Posts Tagged ‘yield’

Ruby’s defined? Operator

December 20, 2010

Even if you’ve used Ruby’s defined? operator on a daily basis, you may not understand how it works. I sure didn’t until recently, but it’s worth a look.

A refresher in memoization etiquette

If you’re acquainted with memoization, this might look familiar:

class Person
  attr_accessor :first_name, :last_name

  def full_name
    return @full_name if defined?(@full_name)
    @full_name = "#{first_name} #{last_name}"
  end
end

The full_name method above uses memoization – the return value of the method is calculated just once, on the first call. It’s stored in the instance variable @full_name, and used for subsequent calls to the method. I first discovered this technique digging through the code base for Thoughtbot’s shoulda gem. I’ve used it hundreds of times, and never really questioned how the defined? operator works until recently.

Question mark?

Ruby methods can contain some non-alphanumeric characters like “!” and “?”, and rubyists take advantage of this to add readability to our code. Methods ending in “!” typically mean one of two things: the method is altering its receiver, or it’s going to complain loudly if it fails (usually by raising an exception). By the same convention, methods ending in “?” are asking a question, and the answer is usually boolean (yes/no).

The defined? method follows this convention…sort of. I always assumed it returned true/false, but that’s only half the story. If the object in question is defined, defined? gives you a string description of the object. This equates to “true” in any conditional arguments. If the object is not defined, it returns nil, which equates to “false”.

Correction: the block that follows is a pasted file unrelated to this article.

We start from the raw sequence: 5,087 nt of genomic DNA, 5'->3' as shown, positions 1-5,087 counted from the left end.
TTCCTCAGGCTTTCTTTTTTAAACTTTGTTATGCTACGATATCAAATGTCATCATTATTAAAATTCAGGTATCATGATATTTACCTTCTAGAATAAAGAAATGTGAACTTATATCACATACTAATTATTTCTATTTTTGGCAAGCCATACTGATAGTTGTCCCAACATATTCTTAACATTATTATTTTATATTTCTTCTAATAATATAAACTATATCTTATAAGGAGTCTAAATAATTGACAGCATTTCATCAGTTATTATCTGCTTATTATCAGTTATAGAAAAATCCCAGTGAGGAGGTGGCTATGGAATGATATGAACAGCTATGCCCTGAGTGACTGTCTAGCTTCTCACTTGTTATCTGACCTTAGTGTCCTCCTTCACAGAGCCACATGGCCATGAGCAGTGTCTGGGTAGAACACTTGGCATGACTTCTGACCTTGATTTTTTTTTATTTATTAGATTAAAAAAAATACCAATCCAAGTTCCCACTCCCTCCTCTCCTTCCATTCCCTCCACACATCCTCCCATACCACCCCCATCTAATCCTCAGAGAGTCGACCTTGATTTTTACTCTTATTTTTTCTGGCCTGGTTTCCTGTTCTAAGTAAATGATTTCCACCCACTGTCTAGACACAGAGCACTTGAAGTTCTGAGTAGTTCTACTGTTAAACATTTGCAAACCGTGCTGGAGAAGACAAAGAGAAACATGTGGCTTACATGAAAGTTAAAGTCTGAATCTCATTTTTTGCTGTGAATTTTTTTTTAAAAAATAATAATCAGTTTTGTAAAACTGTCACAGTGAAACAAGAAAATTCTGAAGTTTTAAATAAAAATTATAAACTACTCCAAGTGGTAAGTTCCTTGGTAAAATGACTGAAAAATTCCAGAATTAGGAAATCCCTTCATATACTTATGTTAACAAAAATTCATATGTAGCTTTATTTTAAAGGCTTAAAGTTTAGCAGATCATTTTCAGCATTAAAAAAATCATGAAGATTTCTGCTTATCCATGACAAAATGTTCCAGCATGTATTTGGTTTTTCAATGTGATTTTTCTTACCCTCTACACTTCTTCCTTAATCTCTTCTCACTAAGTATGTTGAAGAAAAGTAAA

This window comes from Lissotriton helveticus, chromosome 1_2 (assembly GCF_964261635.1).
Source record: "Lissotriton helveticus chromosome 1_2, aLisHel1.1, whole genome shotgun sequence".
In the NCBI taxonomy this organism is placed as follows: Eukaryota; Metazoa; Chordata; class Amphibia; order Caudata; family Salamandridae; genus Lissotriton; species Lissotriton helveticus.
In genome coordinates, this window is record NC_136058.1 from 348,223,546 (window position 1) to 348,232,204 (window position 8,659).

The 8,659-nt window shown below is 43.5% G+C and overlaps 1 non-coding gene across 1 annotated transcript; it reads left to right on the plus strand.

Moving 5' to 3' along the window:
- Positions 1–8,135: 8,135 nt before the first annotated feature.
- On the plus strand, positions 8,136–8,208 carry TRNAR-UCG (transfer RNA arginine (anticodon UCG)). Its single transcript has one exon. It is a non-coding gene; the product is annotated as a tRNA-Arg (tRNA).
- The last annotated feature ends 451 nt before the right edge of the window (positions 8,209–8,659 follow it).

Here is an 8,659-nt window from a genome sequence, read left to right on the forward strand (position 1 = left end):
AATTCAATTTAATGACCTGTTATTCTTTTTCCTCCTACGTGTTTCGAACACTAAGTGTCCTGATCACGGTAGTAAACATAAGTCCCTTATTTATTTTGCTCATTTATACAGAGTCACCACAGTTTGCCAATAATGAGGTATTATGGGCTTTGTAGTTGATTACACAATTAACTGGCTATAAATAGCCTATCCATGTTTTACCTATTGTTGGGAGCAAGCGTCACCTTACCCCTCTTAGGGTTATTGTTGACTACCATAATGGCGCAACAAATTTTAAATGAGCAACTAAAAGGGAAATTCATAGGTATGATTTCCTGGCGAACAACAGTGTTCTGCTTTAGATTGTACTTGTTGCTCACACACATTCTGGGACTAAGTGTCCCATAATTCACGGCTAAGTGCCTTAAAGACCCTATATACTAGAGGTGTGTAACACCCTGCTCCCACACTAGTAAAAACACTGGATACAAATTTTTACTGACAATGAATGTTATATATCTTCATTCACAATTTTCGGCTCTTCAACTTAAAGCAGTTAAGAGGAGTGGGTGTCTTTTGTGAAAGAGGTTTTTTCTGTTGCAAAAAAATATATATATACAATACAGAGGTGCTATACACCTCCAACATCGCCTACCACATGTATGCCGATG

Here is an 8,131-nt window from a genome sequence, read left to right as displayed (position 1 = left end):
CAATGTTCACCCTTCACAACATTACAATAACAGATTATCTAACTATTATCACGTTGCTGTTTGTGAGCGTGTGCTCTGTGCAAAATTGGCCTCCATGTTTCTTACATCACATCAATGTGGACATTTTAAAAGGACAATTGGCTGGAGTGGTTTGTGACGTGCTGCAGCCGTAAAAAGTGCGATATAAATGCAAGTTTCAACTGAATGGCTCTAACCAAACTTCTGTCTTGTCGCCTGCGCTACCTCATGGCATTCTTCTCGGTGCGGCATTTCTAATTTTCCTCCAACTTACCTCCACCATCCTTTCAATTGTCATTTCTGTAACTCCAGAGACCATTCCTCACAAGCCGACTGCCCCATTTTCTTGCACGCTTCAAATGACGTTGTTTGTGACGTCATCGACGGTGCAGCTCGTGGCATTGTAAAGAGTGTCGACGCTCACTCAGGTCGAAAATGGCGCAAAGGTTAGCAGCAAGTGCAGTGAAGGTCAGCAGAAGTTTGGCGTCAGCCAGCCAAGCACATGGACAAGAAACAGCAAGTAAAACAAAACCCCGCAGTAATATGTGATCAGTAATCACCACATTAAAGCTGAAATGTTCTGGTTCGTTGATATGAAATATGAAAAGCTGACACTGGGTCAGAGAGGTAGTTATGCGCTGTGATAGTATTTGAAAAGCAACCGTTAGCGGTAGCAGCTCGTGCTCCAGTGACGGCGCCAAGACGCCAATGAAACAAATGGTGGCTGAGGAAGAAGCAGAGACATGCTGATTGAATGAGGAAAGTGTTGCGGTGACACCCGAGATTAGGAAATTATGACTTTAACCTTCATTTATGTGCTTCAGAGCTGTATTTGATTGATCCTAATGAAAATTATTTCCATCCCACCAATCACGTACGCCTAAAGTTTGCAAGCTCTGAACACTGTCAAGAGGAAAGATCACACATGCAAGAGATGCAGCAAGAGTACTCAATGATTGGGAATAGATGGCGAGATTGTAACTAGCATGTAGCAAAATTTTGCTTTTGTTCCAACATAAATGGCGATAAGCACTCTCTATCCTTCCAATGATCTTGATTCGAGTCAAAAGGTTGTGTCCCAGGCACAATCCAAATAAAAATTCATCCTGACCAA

Test anything. Almost.

So defined? works in any boolean context, but it also provides a little more info. And it works on just about anything. Classes:

ruby-1.9.2-p0 > defined? Person
 => nil 
ruby-1.9.2-p0 > class Person
ruby-1.9.2-p0 ?>  end
 => nil 
ruby-1.9.2-p0 > defined? Person
 => "constant" 

It works on methods:

ruby-1.9.2-p0 > def bark
ruby-1.9.2-p0 ?>  puts "woof"
ruby-1.9.2-p0 ?>  end
 => nil 
ruby-1.9.2-p0 > defined? bark
 => "method" 

And of course it works on variables of all kinds:

ruby-1.9.2-p0 > defined? @@a
 => nil 
ruby-1.9.2-p0 > @@a = 'a'
 => "a" 
ruby-1.9.2-p0 > defined? @@a
 => "class variable" 
ruby-1.9.2-p0 > defined? @b
 => nil 
ruby-1.9.2-p0 > @b = 'b'
 => "b" 
ruby-1.9.2-p0 > defined? @b
 => "instance-variable" 
ruby-1.9.2-p0 > defined? c
 => nil 
ruby-1.9.2-p0 > c = 'c'
 => "c" 
ruby-1.9.2-p0 > defined? c
 => "local-variable" 

I even tried other operators, just on a whim. But of course, this was too much to hope for :)

ruby-1.9.2-p0 > defined?(+)
SyntaxError: (irb):1: syntax error, unexpected ')'
	from /Users/bellmyer/.rvm/rubies/ruby-1.9.2-p0/bin/irb:17:in `<main>'

defined? is an operator, not a method

Because you can enclose the object you want to check in parentheses (as in, defined?(@full_name)), you might be tempted to think it’s a method. It’s not, it’s a native operator. This is an important distinction, because it means defined? can’t be overridden:

ruby-1.9.2-p0 > x = 'test variable'
 => "test variable" 
ruby-1.9.2-p0 > defined? x
 => "local-variable" 
ruby-1.9.2-p0 > def defined? object